Fitting a Pattern for a Bodice or Top
Fitting Topic No. 1 - Choose a Pattern and a Size
I believe the biggest determent to sewing clothes for most women is getting a pattern to fit. If we could be sure that after putting our money, time and energy into making a garment, it would fit when finished; most of us would be happy to sew! However, many times after we finish a garment, we are disappointed because it does not fit well. I would like to offer a few tips and techniques I have learned through many years of fitting by trial and error. There are a lot of fitting methods and I have tried most of them in search of garments that fit me. Fitting cannot be covered in any one session. So, my plan is to give tips and techniques for fitting during my next few posts. Fitting is a process that requires practice. Don’t just take a quick glance at the back of the pattern envelope and start cutting your fabric. Be prepared to spend some time researching fitting and trying techniques to learn which ones work for you. Your goal is to create a well-fitting garment and careful preparation will ensure that goal will be met!
Start with fitting a pattern that can be used to make a bodice or top. I chose Simplicity 8061 because it is a simple pullover top with a jewel neckline, side seam bust darts and short sleeves. The back has a single button and loop closure. The pattern recommended fabrics are cotton, cotton blends, challis, silk, linen, and linen blends. I recommend using a cotton or cotton blend fabric to make a mockup for fitting purposes. You can use muslin for the mockup, but I am going to use some cotton fabric in my stash that I know I will never use to make a garment I intend to wear. I know the fabric I am going to use is not a good quality cotton, but it will work for a mockup. I will throw away the mockup after I create a pattern to fit me.
First, you will need to take a few body measurements:
Bust – Measure your bust over the fullest part. Be sure to keep the tape measure level across your back. Put one finger under the tape and read the measurement.
High Bust – This measurement is taken above the bust, under the arms and across the back.
Waist - Measure around your waist comfortably – not too tight and not too loose.
Bicep - Measure around your bicep. Don’t pull the tape too tight.
Hip – Measure around the widest portion of you hips.
Now that you know your measurements, you can pick a size to begin your project. The back of the pattern envelope will not show a “high bust” measurement. It will give only the “bust” size, the waist size, and maybe the hip size. In order for the top to fit you well, it must fit at the shoulders. The top hangs on the body from the shoulders, so it is imperative that you have a good fit at the beginning of the garment – the shoulders. Most patternmakers increase the width of the shoulders as they increase the size of the bust. However, that is not the way real life works. You can have a full bust without having exceptionally wide shoulders. Therefore, take your “high bust” measurement and find the closest “bust measurement” on the pattern envelope. That is the size you will use. You will get a better fit at the shoulders and you can increase the bust before you cut your fashion fabric. For example, if your high bust measures 36 inches and your bust measures 40 inches, you should pick size 14 on the example shown below.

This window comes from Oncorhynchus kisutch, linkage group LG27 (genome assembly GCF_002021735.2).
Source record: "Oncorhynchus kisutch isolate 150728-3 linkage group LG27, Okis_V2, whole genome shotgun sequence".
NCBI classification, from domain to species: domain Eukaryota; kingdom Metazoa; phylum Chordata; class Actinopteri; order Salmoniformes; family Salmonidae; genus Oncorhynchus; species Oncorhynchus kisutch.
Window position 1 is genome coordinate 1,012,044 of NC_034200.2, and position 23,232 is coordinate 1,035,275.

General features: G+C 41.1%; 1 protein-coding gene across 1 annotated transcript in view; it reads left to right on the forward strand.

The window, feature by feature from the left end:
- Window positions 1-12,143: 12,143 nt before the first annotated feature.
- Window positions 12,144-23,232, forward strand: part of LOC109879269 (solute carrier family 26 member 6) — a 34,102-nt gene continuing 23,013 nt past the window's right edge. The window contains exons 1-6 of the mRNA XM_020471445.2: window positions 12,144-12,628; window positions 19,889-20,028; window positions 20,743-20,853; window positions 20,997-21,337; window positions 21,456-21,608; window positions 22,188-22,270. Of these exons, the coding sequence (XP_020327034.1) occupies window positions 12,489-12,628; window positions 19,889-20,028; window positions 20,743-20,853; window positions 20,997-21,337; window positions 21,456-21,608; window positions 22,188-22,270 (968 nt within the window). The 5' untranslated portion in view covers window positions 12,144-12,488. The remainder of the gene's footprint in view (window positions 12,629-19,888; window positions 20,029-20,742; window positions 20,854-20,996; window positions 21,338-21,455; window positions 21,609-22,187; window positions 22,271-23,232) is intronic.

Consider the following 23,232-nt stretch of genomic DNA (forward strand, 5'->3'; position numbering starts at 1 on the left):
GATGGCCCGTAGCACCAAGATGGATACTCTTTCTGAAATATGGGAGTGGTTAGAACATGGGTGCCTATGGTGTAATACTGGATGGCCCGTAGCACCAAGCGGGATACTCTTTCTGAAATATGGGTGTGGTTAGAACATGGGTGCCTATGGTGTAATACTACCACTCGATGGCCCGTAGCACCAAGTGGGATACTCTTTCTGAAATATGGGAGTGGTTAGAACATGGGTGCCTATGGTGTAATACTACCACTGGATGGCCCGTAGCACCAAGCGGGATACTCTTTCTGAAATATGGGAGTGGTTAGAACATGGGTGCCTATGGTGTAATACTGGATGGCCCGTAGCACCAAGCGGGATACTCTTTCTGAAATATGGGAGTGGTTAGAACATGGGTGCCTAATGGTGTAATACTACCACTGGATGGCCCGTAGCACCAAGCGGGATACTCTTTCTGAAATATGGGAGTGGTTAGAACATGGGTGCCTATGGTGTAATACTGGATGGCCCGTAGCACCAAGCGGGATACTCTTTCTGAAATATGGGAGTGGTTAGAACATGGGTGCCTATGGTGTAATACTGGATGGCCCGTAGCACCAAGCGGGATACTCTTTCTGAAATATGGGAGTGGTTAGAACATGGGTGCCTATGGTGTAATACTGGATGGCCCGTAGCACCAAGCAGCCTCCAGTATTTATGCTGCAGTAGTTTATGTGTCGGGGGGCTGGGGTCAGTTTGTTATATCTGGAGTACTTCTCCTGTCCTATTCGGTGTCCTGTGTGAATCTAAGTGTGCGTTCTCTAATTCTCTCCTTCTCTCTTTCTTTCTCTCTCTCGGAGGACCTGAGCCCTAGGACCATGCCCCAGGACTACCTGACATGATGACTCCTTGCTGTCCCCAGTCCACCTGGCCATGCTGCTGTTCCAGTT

Obviously, in order to get a garment on and off and be able to move comfortably, a garment must be larger that your measurements. That extra room is called “ease”. Ease is the difference between your measurements and the garment measurements. Most patterns will show the ease on the individual pieces. For example, the pattern I used showed the total ease for the top on the front pattern piece. If you add the ease to the bust measurement on the pattern envelope, it should equal the total measurement around the completed garment at the bust. To make sure I will have enough room in the garment, I like to measure across both the front and back pieces of the garment at the bust from seamline to seamline. Then I can compare that figure to my actual bust measurement and decide if it has enough ease to allow me to be comfortable. To make it easier for me to take this measurement, I draw the seamline on the pattern pieces.
A pattern for a blouse or top may not give hip measurements on the back of the envelope and may not give the ease over the hips on the pattern pieces. You need to make sure the pattern fits over your hips with some extra room for ease. So, measure across the pattern pieces at the hips from seamline to seamline as you did for the bust. Compare the total to your hip measurement. Now you know if you need to add anything at the hips before you cut your fabric.
One of the reasons a pattern may not fit you without alterations is most patterns are drafted for women who wear “B” cup bra sizes. If you are not a B cup size, you will probably need to alter the bust on your pattern. I will address that issue in one of my coming posts. If you want to follow along with me and create a pattern for a top that fits you, prepare by getting a pattern for a simple top with side seam bust darts. Take your measurements that I listed above and watch for my fitting posts on this blog.
If you have any books or videos about fitting, you could do some research on fitting before you begin. There are two excellent books on fitting that I use. They are Fit for Real People by Pati Palmer and Marta Alto and The Complete Photo Guide to Perfect Fitting by Sarah Veblen. I don’t sit and read a fitting book from front to back. Instead, I search it for answers to my personal fitting problems. Then I do a sample to see if I understand the procedure and if it will work for me.
Next time, we will begin to prepare our patterns for cutting a mockup. I will also discuss making a full bust adjustment.
Have fun with your sewing projects!